help-browser-2Earlier this week I received a great question from a friend, and read something like this.

Hi David,
I usually recommend people to install SQL Server on VM and I argument it by saying that it would make any future hardware migration easier.
However, I just think if company purchases new hardware and going for SQL 2014 they won’t upgrade their hardware for at least 5-6 years. At this time there will be a necessity to go to the fresh version of SQL. So, my argument does not work anymore.
Even with very low overhead, VM adds more complexity to SQL Server environment, by adding “moving” pieces which can break.
How would you justify a case of having VM when client plans to have a model “one machine – one SQL Server”?

That’s a wonderful question, and I get asked this all the time.

I can justify the desire for virtualization in the scenario you described. There are a number of reasons to consider virtualization given those constraints.

number-1-iconHardware independence is still a great reason to virtualize, especially for disaster recovery purposes. Simply having the ability to replicate the VM itself to another datacenter and be able to restart the VM without requiring the exact same hardware underneath is very beneficial. It simplifies DR to an (almost) trivial task. You can also use last generation hardware (or even a public cloud unlimited web hosting) for your DR site infrastructure, and it will work beautifully!

number-2-iconRisk minimization for high availability is huge as well. If that physical server were to fail, you’re at the mercy of whatever support policy you have with your hardware vendor, which can take hours or even days. Even if you are using SQL Server HA, you now have a situation where you could now be presented with a single point of failure. With virtualization and the right datacenter architecture, in the event of host hardware failure, that VM is down for about four minutes, give or take, while it restarts on a remaining host. That fact alone is why I say virtualize without hesitation, even if you’re leveraging physical clustering or AGs for robust SQL Server-level high availability.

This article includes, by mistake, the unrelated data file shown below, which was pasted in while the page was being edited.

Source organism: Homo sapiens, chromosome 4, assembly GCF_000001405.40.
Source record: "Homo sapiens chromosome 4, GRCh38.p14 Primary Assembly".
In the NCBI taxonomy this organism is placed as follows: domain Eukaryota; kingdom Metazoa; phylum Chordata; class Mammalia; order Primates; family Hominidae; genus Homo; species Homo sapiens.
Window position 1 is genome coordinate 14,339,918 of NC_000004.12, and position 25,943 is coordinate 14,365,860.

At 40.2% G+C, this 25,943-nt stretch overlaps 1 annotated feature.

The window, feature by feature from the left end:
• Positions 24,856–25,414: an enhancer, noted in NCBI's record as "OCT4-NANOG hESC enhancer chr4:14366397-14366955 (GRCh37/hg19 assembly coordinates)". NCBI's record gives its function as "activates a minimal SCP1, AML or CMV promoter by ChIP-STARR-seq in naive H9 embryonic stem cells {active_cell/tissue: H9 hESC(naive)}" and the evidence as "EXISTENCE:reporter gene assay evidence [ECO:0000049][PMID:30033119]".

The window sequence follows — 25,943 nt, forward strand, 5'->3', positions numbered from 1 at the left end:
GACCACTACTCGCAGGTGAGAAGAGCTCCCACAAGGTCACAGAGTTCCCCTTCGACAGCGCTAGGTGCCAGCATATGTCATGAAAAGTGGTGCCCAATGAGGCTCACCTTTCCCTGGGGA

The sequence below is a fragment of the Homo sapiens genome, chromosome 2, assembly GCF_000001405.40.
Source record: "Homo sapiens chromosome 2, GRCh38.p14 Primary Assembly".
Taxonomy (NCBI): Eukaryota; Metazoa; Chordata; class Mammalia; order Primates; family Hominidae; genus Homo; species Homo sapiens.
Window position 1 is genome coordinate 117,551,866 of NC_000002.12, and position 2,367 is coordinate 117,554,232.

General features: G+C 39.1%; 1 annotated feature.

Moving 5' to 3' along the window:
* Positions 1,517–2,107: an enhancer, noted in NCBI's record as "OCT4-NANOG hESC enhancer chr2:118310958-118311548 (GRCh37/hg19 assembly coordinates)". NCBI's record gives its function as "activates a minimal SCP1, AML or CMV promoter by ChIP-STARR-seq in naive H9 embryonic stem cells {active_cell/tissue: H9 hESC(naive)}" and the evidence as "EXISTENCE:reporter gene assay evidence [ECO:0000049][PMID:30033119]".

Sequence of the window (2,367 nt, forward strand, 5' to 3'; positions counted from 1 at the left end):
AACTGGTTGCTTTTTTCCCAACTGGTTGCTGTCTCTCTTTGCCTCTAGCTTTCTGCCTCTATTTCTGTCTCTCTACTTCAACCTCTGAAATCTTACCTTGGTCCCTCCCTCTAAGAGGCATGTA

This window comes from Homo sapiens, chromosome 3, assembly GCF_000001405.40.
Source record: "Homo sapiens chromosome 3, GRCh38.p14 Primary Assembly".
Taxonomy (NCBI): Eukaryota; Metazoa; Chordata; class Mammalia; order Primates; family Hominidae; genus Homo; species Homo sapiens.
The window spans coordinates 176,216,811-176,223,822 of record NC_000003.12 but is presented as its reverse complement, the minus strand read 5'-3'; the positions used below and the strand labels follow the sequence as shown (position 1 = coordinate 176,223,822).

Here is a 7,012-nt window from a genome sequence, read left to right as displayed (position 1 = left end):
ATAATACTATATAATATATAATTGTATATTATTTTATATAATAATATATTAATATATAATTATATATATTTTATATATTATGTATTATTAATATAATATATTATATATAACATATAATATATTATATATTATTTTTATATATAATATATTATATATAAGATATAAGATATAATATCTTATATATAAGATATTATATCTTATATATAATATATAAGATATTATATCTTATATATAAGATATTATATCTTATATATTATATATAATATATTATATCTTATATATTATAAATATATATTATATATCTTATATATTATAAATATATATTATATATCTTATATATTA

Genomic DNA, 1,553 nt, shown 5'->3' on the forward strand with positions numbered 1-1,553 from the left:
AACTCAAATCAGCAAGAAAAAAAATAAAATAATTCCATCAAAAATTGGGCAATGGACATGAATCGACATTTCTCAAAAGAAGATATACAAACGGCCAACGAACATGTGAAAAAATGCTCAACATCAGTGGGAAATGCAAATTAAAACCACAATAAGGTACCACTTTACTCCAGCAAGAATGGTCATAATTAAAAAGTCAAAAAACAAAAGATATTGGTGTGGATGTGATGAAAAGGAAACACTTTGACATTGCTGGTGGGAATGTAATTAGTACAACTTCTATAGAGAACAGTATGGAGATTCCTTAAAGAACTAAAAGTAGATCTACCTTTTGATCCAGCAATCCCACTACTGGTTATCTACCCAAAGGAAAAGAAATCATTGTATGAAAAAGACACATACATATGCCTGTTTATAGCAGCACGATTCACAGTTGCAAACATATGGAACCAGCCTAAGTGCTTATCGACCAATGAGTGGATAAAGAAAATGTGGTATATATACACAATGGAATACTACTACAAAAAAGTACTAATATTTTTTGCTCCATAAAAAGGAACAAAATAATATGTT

number-3-iconHardware portability still plays well. Even if you plan for 5-6y from the physical server, how fast are the database demands on the hardware growing? Will you outgrow that physical server before then? What if you need more RAM four years from now and it’s cheaper to buy a new server with more RAM than simply upgrade your current server? The same goes for CPU cores, clock speed, etc.

face-coolEven with virtualization’s low overhead, it IS another layer in the infrastructure. But, managed correctly, I claim that the benefits described above outweigh the added layer drawbacks, as long as the admins in your environment are comfortable managing large and resource intensive VMs. Virtualize everything!